Ophthalmic Technician Jobs

Ophthalmic Technician Job Description

Generally speaking, ophthalmic technicians are tasked with ensuring that ophthalmologists have what they need in order to successfully complete a day of work. Some of the specific tasks that an ophthalmic tech is responsible for include:

  • Taking medical histories from patients
  • Providing eye medication
  • Scheduling appointments
  • Measuring patients’ vision
  • Testing patients’ eyes prior to the patient seeing the ophthalmologist
  • Working under an ophthalmologist’s supervision
  • Supervising other ophthalmic workers or staff
  • Assisting the ophthalmologist during surgery or other procedures
  • Applying dressings
  • Teaching patients about contact lens care
  • Administering eye drops or other medication when necessary
  • Measuring ocular pressure and acuity
  • Caring for equipment and other equipment
  • Testing and comparing a patient’s pupils
  • Instructing patients about various surgical procedures and post-operative care

Read on to learn about the training and education requirements for becoming an ophthalmic technician.

What Do I Need to Know to Become an Ophthalmic Tech?

While training is required for you to become an ophthalmic technician, it is not extremely extensive—most training programs last about a year. During training, you will most likely take courses having to do with medical terminology, anatomy, medical ethics and law, ocular physiology, microbiology, ophthalmic optics, ocular motility, diseases of the eye, contact lenses, CPR, clinical procedures, diagnostic procedures, and psychology. Some training programs will have you participate in hands-on training as well as classroom training.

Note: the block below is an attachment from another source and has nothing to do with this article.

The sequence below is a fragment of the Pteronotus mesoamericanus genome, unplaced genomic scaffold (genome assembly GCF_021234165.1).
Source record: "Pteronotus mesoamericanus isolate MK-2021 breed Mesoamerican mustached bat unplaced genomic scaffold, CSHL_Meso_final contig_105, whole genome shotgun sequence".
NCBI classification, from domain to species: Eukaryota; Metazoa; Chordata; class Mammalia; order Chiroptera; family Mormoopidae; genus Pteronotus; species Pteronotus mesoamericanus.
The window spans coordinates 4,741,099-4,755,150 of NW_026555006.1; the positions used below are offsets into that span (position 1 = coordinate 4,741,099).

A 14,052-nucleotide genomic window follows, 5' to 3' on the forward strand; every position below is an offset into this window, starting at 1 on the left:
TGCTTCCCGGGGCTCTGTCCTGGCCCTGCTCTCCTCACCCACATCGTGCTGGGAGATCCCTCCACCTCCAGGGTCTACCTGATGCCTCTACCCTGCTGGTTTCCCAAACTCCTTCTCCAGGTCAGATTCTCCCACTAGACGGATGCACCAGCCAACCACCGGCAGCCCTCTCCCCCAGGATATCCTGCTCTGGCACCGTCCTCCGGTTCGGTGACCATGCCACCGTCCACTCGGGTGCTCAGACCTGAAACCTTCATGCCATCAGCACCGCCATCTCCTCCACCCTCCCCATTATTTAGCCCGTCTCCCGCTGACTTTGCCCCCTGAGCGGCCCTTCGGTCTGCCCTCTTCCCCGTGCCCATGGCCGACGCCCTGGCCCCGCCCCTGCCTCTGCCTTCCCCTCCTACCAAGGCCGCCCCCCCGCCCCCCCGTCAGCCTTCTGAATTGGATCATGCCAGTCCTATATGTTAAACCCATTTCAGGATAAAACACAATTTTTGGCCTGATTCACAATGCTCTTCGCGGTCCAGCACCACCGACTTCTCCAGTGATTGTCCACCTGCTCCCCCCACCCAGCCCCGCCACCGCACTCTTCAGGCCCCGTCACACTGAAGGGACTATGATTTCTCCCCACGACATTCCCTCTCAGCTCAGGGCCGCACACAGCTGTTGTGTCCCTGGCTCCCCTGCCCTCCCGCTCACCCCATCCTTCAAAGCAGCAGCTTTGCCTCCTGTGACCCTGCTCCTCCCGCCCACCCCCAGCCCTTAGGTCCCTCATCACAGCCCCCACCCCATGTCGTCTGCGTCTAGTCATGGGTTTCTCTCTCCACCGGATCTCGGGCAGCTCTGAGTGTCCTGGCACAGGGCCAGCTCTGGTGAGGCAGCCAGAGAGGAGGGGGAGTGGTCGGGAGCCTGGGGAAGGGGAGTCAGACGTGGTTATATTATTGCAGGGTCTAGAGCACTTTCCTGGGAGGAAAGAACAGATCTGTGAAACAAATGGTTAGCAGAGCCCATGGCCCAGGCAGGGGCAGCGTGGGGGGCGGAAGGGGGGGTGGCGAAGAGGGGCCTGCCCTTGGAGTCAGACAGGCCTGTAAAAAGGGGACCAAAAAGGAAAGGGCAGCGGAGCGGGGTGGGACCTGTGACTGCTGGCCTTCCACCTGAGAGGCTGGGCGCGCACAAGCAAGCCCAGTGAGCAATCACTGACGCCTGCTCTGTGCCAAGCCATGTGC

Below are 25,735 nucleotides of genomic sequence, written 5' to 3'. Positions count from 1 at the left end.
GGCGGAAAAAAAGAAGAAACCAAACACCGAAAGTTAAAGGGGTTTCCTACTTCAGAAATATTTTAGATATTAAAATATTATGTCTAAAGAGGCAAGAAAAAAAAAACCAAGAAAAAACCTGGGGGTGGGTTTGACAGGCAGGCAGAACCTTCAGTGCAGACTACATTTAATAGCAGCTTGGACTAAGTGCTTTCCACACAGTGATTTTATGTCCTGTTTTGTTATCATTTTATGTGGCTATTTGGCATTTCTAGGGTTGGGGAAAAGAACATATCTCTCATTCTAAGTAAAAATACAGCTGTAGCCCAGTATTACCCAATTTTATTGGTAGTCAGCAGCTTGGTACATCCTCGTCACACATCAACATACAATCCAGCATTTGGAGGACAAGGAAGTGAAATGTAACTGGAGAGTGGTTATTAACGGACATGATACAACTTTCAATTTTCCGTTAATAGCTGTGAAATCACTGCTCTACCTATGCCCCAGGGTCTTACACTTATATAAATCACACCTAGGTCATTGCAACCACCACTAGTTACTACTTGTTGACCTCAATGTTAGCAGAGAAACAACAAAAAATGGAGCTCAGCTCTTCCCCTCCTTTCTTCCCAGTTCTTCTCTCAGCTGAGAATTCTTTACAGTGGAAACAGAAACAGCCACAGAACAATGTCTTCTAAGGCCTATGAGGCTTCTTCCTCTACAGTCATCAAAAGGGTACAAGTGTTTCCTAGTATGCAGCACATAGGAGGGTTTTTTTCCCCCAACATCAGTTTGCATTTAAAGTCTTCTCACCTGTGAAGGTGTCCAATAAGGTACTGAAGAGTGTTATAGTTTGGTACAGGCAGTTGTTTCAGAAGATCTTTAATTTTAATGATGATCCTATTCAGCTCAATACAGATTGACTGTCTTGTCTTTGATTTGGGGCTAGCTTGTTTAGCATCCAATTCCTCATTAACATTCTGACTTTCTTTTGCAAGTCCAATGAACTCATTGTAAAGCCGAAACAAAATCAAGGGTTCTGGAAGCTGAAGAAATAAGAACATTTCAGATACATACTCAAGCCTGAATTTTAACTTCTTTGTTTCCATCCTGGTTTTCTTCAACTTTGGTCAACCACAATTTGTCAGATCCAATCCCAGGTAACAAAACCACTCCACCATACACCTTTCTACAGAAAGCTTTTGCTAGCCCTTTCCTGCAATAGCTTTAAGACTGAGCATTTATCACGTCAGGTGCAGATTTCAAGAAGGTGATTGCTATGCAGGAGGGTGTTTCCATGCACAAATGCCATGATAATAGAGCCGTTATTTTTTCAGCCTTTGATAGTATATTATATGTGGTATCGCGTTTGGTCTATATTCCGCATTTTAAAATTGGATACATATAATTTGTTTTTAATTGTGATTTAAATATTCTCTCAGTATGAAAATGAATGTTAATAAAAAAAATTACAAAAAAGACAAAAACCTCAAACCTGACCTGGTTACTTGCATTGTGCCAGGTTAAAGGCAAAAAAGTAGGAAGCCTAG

Another option, outside of formal training, is self-directed training. The American Academy of Ophthalmology (AAO) and the Joint Commission on Allied Health Personnel in Ophthalmology (JCAHPO) offer self-study materials for those looking to become ophthalmic technicians.

However, keep in mind that the more education and training you get, the more you can realistically expect to earn as an ophthalmic technician. For example, certified ophthalmic technicians earn more than non-certified techs. Certification is offered by the JCAHPO and involves 500 to 1,000 hours of work experience in order to be eligible for the examination. Once you have passed the exam, you’re officially certified. There are three levels of certification: Certified Ophthalmic Assistant (entry level), Certified Ophthalmic Technician (intermediate), and Certified Ophthalmic Medical Technologist (advanced).

How Much Can I Earn as an Ophthalmic Tech?

According to the U.S. Bureau of Labor Statistics, the average annual salary for medical assistants is $30,000. PayScale.com goes on to report that an ophthalmic technician can earn anywhere between $21,000 and $40,000. A certified ophthalmic assistant can earn between $25,000 and $45,000, making certification that much more attractive. Job openings for ophthalmic technicians are expected to grow 34% between 2008 and 2018, according to the United States Bureau of Labor Statistics. This means that there will be plenty of openings available for you as you begin your career as an ophthalmic tech.

If you’re interested in entering the field of eye care, consider training to become an ophthalmic technician now!

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